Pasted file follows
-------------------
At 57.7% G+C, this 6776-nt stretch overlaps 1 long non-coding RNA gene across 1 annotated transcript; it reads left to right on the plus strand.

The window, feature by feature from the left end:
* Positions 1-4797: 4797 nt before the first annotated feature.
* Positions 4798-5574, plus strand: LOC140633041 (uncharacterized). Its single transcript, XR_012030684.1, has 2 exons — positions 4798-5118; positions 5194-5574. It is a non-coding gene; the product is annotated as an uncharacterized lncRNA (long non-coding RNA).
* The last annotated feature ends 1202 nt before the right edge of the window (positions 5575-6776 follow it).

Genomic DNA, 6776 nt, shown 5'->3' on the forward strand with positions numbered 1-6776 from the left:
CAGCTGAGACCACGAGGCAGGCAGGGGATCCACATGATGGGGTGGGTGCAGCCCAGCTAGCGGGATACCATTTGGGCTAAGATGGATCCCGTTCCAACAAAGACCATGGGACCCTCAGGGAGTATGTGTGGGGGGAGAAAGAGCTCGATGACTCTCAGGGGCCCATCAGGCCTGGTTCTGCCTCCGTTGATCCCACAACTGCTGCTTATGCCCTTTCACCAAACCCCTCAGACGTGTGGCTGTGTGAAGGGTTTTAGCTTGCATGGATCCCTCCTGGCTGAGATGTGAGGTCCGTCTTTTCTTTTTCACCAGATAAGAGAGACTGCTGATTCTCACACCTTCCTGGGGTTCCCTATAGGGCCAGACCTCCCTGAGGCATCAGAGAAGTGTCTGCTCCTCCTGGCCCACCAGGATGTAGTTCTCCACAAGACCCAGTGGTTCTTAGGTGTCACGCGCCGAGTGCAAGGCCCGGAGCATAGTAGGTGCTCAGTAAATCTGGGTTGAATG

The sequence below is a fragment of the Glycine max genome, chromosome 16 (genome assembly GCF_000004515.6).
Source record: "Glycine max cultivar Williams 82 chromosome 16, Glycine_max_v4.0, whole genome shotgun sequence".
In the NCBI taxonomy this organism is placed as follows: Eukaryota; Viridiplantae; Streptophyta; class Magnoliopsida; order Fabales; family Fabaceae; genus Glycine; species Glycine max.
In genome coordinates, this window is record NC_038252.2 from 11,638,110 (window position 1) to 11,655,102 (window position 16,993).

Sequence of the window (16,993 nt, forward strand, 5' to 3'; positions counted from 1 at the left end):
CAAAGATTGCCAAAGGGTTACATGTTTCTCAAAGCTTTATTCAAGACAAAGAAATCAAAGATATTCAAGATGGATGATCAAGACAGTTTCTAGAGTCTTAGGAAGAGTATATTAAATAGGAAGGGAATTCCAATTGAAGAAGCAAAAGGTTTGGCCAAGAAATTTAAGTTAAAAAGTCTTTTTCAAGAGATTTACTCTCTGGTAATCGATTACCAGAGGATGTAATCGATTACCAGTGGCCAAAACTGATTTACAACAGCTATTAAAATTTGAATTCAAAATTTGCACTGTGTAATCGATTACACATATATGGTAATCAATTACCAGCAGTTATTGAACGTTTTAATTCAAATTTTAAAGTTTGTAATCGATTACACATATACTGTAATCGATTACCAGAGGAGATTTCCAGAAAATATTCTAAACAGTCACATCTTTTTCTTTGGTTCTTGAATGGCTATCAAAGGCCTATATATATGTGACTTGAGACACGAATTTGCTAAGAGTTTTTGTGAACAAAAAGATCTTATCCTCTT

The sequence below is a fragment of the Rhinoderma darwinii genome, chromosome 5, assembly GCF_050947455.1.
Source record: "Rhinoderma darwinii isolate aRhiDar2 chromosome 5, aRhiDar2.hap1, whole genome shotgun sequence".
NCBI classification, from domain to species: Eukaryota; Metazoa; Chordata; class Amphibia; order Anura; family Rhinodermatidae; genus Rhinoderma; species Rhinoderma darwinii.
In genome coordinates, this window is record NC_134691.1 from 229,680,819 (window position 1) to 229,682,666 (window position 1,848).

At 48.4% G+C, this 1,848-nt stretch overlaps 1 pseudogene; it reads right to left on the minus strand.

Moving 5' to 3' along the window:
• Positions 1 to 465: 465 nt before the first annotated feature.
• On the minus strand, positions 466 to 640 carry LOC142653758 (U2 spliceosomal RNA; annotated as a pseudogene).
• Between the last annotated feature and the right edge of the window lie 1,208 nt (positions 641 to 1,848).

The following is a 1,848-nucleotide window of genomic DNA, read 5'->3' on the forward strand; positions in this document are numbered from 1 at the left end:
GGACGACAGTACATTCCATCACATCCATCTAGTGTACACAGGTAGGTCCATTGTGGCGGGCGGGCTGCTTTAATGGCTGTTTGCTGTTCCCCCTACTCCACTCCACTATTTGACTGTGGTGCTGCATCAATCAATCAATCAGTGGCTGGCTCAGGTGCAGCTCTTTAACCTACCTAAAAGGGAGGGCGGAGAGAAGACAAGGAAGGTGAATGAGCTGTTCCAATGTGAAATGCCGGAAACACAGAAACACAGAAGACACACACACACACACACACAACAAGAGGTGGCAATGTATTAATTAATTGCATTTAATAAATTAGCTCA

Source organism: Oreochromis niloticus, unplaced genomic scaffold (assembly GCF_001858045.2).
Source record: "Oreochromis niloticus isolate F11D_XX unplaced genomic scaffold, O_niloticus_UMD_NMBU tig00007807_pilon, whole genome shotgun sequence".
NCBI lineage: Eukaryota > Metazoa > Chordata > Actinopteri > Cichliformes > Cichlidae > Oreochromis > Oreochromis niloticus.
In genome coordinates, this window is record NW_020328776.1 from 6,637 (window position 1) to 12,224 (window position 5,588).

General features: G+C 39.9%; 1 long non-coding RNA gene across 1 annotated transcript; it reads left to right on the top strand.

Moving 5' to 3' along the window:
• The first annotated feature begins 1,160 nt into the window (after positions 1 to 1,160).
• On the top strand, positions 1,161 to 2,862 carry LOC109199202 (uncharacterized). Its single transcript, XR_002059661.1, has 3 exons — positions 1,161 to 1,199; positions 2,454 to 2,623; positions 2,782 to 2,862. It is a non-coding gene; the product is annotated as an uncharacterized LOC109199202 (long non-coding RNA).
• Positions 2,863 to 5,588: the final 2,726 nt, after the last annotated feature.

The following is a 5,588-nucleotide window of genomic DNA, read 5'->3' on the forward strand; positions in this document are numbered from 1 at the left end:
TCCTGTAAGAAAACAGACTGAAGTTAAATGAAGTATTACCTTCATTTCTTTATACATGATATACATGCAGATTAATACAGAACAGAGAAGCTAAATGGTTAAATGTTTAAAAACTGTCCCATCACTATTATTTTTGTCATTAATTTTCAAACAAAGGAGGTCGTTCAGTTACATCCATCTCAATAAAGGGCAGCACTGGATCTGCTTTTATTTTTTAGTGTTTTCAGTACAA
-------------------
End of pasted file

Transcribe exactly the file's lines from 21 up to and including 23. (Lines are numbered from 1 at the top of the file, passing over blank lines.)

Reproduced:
• On the minus strand, positions 466 to 640 carry LOC142653758 (U2 spliceosomal RNA; annotated as a pseudogene).
• Between the last annotated feature and the right edge of the window lie 1,208 nt (positions 641 to 1,848).

The following is a 1,848-nucleotide window of genomic DNA, read 5'->3' on the forward strand; positions in this document are numbered from 1 at the left end: